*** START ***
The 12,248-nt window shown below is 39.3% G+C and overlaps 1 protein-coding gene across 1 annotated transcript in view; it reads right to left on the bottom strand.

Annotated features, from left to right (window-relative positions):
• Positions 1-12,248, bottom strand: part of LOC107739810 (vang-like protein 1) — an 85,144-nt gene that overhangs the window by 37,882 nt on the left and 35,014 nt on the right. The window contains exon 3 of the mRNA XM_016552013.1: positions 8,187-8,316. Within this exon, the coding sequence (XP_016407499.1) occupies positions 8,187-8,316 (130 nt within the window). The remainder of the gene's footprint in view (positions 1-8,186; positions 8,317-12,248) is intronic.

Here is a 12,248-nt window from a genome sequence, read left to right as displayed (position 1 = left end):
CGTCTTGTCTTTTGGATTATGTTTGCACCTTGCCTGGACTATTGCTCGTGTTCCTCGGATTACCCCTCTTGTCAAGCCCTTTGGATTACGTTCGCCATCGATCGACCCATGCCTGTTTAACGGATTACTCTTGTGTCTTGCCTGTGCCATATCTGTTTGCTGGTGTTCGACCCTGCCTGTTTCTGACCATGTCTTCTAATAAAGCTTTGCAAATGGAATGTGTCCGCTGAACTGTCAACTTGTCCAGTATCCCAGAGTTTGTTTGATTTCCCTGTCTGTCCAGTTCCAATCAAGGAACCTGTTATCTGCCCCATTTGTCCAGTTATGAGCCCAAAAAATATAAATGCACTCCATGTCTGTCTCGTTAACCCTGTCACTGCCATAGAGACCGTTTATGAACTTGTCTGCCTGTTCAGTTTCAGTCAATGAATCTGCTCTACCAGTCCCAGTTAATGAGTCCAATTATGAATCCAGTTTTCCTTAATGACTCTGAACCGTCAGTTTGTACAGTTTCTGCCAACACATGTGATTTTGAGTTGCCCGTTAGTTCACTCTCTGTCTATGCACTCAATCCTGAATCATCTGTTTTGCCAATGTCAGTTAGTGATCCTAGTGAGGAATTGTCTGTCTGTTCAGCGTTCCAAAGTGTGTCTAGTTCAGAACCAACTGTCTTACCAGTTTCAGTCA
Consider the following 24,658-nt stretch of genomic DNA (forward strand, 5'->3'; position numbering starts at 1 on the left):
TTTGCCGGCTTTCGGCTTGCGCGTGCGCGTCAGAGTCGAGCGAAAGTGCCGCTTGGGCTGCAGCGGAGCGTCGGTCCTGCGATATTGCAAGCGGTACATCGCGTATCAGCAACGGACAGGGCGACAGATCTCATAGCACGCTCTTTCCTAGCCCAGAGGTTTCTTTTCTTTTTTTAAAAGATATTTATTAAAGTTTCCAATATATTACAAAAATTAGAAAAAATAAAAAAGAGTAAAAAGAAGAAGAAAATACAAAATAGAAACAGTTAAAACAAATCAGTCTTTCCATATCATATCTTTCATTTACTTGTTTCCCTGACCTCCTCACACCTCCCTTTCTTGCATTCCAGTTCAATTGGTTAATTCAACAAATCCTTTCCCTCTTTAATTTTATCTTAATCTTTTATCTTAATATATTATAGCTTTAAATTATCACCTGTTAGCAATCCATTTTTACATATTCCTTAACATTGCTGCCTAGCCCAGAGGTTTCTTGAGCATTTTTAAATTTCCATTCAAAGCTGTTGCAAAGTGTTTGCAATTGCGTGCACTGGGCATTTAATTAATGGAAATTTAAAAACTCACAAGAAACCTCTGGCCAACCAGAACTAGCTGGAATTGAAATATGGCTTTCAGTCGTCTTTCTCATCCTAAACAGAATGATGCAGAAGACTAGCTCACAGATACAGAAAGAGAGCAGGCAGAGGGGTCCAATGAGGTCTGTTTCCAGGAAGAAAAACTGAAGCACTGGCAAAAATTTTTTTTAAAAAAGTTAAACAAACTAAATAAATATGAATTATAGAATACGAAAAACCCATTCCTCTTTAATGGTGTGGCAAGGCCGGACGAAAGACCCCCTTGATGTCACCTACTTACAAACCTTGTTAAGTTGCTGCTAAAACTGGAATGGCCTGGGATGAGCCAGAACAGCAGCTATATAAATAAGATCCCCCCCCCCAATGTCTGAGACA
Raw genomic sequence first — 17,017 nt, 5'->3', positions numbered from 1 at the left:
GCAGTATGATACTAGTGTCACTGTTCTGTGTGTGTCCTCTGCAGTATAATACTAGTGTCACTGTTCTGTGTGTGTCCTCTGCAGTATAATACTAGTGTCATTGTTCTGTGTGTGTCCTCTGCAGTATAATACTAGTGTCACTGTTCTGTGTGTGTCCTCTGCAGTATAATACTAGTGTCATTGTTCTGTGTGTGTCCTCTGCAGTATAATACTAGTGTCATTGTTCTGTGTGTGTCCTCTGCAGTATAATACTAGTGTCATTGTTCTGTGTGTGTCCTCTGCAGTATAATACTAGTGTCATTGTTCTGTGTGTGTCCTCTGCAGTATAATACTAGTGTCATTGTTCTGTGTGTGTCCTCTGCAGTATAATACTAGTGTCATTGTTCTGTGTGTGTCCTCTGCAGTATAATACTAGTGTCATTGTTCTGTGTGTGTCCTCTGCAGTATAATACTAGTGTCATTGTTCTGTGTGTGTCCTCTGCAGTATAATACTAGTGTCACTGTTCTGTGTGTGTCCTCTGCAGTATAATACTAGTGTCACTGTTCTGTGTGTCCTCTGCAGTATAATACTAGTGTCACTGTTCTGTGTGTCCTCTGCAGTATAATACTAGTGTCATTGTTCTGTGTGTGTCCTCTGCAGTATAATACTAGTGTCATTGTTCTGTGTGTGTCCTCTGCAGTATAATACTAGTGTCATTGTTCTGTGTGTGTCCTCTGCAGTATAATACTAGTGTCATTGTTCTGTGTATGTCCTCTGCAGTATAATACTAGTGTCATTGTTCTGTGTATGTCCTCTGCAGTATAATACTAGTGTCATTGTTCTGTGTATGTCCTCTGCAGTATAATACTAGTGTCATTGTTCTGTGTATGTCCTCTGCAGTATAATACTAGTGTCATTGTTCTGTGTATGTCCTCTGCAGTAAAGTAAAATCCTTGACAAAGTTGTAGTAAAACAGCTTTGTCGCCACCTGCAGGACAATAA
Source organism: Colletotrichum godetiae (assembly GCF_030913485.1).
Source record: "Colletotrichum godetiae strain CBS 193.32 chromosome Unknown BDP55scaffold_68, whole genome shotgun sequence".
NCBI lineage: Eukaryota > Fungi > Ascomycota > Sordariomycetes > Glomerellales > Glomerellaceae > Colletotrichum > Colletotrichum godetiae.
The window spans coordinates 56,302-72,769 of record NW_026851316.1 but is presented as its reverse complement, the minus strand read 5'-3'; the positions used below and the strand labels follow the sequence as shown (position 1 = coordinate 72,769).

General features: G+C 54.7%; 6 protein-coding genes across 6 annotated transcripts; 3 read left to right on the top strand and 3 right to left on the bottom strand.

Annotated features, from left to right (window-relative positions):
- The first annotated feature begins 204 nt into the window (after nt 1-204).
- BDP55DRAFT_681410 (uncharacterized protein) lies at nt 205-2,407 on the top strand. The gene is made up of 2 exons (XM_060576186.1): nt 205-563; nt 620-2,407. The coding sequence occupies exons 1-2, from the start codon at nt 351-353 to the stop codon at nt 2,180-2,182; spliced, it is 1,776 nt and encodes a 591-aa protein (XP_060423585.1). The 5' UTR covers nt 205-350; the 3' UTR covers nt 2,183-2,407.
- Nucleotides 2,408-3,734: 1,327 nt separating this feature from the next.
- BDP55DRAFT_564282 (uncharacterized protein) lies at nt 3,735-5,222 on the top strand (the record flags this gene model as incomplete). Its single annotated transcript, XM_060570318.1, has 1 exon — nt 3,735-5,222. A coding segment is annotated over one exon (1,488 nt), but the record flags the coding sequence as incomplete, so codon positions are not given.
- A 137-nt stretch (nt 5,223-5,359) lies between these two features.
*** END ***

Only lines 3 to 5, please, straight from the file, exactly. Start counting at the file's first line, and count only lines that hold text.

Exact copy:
• Positions 1-12,248, bottom strand: part of LOC107739810 (vang-like protein 1) — an 85,144-nt gene that overhangs the window by 37,882 nt on the left and 35,014 nt on the right. The window contains exon 3 of the mRNA XM_016552013.1: positions 8,187-8,316. Within this exon, the coding sequence (XP_016407499.1) occupies positions 8,187-8,316 (130 nt within the window). The remainder of the gene's footprint in view (positions 1-8,186; positions 8,317-12,248) is intronic.

Here is a 12,248-nt window from a genome sequence, read left to right as displayed (position 1 = left end):
CGTCTTGTCTTTTGGATTATGTTTGCACCTTGCCTGGACTATTGCTCGTGTTCCTCGGATTACCCCTCTTGTCAAGCCCTTTGGATTACGTTCGCCATCGATCGACCCATGCCTGTTTAACGGATTACTCTTGTGTCTTGCCTGTGCCATATCTGTTTGCTGGTGTTCGACCCTGCCTGTTTCTGACCATGTCTTCTAATAAAGCTTTGCAAATGGAATGTGTCCGCTGAACTGTCAACTTGTCCAGTATCCCAGAGTTTGTTTGATTTCCCTGTCTGTCCAGTTCCAATCAAGGAACCTGTTATCTGCCCCATTTGTCCAGTTATGAGCCCAAAAAATATAAATGCACTCCATGTCTGTCTCGTTAACCCTGTCACTGCCATAGAGACCGTTTATGAACTTGTCTGCCTGTTCAGTTTCAGTCAATGAATCTGCTCTACCAGTCCCAGTTAATGAGTCCAATTATGAATCCAGTTTTCCTTAATGACTCTGAACCGTCAGTTTGTACAGTTTCTGCCAACACATGTGATTTTGAGTTGCCCGTTAGTTCACTCTCTGTCTATGCACTCAATCCTGAATCATCTGTTTTGCCAATGTCAGTTAGTGATCCTAGTGAGGAATTGTCTGTCTGTTCAGCGTTCCAAAGTGTGTCTAGTTCAGAACCAACTGTCTTACCAGTTTCAGTCA